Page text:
The Cochrane Collaboration conducted a systematic review of randomised controlled trials that compared different mannitol treatment regimens or compared mannitol to alternative interventions or placebo, at any stage in the acute management of head injuries (Nov 2002).
Intracranial pressure directed treatment showed a small beneficial effect on mortality when compared to treatment directed according to neurological signs and physiological indicators. Smith et al36 showed that the relative risk for death was 0.83 (95% CI 0.47, 1.46) and that for severe disability was 0.88 (95% CI 0.55, 1.38). The allocation concealment was by the use of sealed envelopes and was adequate to prevent fore-knowledge of treatment, and was unlikely to have lead to bias. However, the sample size was small. It must also be noted that the ICP-directed protocol initiated mannitol only when the ICP rose to above 25mmHg and therefore these results cannot be extrapolated to ICP-directed protocols that initiate mannitol at a lower level.
High dose mannitol appears to be preferable to conventional dose mannitol in the preoperative management of patients with acute intracranial haematomas. However, there is little evidence about the use of mannitol as a continuous infusion in patients with raised intracranial pressure in patients who do not have an operable intracranial haematoma. Cruz et al 37,38 showed fewer deaths in the high dose mannitol group with a pooled relative risk of death of 0.55. They also illustrated that the proportion of patients who were dead or severely disabled at six months was lower in the high dose mannitol group (RR 0.58). Although both the studies described results with reduced mortality and morbidity in the high-dose manntiol group, they both did not describe allocation concealment and the possibility of selection bias is open to question.
There were no trials which compared mannitol to other ICP lowering agents except Schwartz et al 39 compared administration of phenobarbitone with mannitol in patients with known raised ICP. Unfortunately, this yielded an imprecise effect measure and comparisons could not be accurately performed.
The timing of administration was further evaluated by Sayre et al.40 They compared the pre-hospital administration of mannitol with placebo in patients with moderate and severe head injury. The study was randomised and allocation concealment was through pharmacy prepared blinded solutions. Interestingly, this showed an increase in mortality amongst the mannitol treated patients (RR=1.75). However, this yield is imprecise owing to the small sample size and could be compatible with no difference, or even a beneficial effect with mannitol.
There seems to be so many unanswered questions regarding the optimal use of mannitol following acute traumatic head injury. The widespread use of mannitol, and the lack of clarity regarding optimal administration present an ideal opportunity to conduct further well designed randomised control trials.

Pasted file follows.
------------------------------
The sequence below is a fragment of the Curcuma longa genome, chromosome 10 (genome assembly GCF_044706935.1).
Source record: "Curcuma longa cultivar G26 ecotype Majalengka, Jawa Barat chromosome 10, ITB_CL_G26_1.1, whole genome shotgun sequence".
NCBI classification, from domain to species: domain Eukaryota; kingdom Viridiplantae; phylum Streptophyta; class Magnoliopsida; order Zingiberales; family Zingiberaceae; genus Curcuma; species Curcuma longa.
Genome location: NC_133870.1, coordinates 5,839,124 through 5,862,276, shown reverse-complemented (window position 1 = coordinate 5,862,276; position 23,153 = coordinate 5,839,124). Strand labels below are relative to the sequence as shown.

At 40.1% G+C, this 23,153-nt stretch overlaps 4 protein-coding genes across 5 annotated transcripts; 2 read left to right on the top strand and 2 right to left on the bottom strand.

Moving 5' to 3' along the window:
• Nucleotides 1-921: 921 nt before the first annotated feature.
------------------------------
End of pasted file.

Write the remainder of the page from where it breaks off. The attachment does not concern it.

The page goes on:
Preterm Infants With Respiratory Distress Syndrome (Rds)
In preterm infants with RDS the reduction in total gas volume results from alveolar oedema more than from atelectasis.41 The oedema initially results mostly from inadequate clearance of foetal lung fluid and by three hours of life results mostly from proteinaceous alveolar oedema. The four factors which contribute to this include a low colloid osmotic pressure; an increase in microvascular transmural pressure resulting from increased surface tension; high hyaline membrane permeability; and reduced lymphatic drainage from the lung.42,43 Interestingly, infants with RDS often present with an oliguric phase, followed by a spontaneous diuretic phase typically occurring at 24-72 hours that tends to precede the improvement in lung disease. This led to the hypothesis that diuresis-induced decrease in extracellular volume improves interstitial lung oedema and severity of the lung disease.44,45,46,47
Diuretics may accelerate lung fluid absorption and improve pulmonary mechanics in these infants. The two mechanisms responsible are an immediate diuresis-independent lung fluid reabsorption secondary to systemic and pulmonary venodilatation,48 and also a delayed increase in urine output thereby decreasing extracellular volume.49
A recent Cochrane review (2004) assessed the risks and benefits of administration of a loop diuretic in preterm infants with or developing chronic lung disease. They concluded that in preterm infants < 3 weeks of age, frusemide administration had either inconsistent effects or no detectable effect. However, in infants > 3 weeks of age, a single intravenous dose of 1mg/kg of frusemide improves lung compliance and airway resistance for one hour. Chronic administration improves both oxygenation and compliance.
Most of these studies focused on pathophysiological parameters and did not assess effects on important clinical outcomes or the potential complications of diuretic therapy. Further randomised trials are needed to assess the effects of frusemide administration on survival, duration of ventilatory support and oxygen administration, length of hospital stay, potential and long term complications. In view of this lack of data, routine administration of diuretics in this patient group cannot be recommended based on current evidence.
Amyn Haji MA MBBChir MRCS 113 Stretton Mansions, Glaisher Street, London SE8 3JR 0044 208 6911060 0044 7970 292532 email@example.com